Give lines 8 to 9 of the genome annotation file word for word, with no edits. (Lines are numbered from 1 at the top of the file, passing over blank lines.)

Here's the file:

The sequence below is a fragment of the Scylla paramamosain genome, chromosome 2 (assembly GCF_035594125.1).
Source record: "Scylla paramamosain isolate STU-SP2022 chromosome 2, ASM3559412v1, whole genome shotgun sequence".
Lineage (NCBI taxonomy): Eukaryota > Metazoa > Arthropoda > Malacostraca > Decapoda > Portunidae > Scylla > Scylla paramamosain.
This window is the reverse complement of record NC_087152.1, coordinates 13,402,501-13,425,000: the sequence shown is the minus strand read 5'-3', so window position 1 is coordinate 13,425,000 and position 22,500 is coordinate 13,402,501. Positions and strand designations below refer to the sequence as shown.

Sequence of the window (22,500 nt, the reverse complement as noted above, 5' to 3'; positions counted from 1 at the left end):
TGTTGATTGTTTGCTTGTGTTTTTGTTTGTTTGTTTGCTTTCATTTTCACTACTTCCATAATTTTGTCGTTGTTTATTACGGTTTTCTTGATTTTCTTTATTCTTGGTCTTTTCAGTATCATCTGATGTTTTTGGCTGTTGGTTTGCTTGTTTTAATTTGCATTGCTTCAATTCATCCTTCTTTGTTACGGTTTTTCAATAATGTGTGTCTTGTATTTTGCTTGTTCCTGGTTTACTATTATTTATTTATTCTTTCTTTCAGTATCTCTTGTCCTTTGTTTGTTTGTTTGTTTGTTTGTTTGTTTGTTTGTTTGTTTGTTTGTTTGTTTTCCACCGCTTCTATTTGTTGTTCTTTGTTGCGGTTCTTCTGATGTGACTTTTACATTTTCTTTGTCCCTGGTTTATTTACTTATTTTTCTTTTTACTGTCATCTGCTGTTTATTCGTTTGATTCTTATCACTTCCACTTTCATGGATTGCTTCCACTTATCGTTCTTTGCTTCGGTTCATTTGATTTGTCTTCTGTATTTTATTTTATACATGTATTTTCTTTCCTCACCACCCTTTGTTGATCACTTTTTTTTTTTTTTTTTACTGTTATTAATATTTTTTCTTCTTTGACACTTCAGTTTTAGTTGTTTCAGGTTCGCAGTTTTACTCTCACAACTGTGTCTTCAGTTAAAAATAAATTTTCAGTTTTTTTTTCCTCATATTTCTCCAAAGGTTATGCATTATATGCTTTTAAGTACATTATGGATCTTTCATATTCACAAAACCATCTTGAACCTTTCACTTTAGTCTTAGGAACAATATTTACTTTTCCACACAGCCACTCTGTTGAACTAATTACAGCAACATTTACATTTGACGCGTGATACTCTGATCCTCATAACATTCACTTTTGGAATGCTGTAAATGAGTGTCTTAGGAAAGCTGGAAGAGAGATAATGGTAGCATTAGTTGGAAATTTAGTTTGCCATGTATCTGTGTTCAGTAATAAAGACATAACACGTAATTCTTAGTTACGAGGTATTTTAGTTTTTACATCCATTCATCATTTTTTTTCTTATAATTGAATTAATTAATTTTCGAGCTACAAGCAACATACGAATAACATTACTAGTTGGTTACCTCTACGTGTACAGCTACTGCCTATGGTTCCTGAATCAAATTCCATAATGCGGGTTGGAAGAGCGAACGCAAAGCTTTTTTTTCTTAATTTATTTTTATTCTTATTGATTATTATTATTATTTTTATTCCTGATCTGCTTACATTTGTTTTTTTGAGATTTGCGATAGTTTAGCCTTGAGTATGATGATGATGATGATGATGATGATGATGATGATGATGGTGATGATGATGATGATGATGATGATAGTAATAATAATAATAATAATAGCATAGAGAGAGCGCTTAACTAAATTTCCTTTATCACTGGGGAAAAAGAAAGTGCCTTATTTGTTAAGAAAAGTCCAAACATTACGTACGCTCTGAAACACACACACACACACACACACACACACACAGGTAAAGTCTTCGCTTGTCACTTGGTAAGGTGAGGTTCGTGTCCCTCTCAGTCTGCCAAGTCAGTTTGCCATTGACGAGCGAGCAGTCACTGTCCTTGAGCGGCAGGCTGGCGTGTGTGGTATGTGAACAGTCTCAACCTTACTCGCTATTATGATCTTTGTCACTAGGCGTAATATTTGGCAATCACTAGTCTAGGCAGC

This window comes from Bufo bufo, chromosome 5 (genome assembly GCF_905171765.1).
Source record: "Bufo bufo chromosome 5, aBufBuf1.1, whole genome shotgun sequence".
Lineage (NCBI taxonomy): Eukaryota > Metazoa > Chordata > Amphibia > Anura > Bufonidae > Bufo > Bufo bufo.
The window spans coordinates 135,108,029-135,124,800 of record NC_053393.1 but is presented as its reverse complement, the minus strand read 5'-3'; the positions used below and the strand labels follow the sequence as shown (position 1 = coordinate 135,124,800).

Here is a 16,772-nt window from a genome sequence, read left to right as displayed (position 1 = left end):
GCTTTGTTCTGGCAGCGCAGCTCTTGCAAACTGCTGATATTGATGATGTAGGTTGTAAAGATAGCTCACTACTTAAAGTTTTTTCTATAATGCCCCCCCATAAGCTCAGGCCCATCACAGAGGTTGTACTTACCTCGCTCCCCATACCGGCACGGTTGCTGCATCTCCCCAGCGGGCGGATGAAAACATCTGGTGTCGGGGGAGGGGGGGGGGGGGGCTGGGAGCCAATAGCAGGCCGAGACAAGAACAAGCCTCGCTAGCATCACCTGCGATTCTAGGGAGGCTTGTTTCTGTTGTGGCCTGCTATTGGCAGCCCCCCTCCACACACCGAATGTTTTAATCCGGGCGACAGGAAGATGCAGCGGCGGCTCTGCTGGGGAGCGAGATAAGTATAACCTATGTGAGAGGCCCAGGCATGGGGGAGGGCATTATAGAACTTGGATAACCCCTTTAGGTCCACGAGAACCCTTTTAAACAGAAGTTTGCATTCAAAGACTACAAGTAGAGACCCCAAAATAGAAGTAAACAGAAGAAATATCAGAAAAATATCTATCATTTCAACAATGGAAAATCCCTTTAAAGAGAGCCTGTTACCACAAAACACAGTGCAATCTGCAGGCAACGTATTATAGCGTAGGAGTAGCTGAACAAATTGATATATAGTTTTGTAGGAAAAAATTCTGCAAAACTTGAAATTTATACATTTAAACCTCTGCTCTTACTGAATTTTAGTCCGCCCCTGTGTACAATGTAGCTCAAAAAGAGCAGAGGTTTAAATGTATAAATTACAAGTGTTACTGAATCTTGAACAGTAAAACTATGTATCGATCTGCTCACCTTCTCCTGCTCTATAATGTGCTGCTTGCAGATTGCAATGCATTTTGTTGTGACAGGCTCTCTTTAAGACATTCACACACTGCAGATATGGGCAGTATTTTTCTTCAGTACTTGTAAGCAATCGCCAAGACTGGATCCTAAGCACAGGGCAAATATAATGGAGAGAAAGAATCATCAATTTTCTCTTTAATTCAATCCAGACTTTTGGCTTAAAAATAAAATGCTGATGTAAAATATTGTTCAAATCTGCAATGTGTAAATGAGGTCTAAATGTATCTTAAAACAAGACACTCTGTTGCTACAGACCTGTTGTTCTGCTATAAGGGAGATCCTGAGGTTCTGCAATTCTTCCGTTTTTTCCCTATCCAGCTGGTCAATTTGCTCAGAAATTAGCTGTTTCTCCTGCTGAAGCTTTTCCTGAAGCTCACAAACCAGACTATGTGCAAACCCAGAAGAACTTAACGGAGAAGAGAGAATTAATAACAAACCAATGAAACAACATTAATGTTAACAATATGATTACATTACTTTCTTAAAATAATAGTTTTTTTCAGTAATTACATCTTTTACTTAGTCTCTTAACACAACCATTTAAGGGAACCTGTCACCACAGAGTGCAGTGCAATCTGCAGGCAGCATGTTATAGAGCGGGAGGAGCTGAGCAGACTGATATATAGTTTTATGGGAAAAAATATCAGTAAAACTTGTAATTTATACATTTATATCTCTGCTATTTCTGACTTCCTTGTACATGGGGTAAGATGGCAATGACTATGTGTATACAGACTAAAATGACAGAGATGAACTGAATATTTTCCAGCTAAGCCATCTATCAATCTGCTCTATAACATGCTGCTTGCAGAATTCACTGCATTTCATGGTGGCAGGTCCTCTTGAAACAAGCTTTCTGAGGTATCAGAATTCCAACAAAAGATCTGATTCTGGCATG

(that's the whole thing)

Source record: "Bufo bufo chromosome 5, aBufBuf1.1, whole genome shotgun sequence".
Lineage (NCBI taxonomy): Eukaryota > Metazoa > Chordata > Amphibia > Anura > Bufonidae > Bufo > Bufo bufo.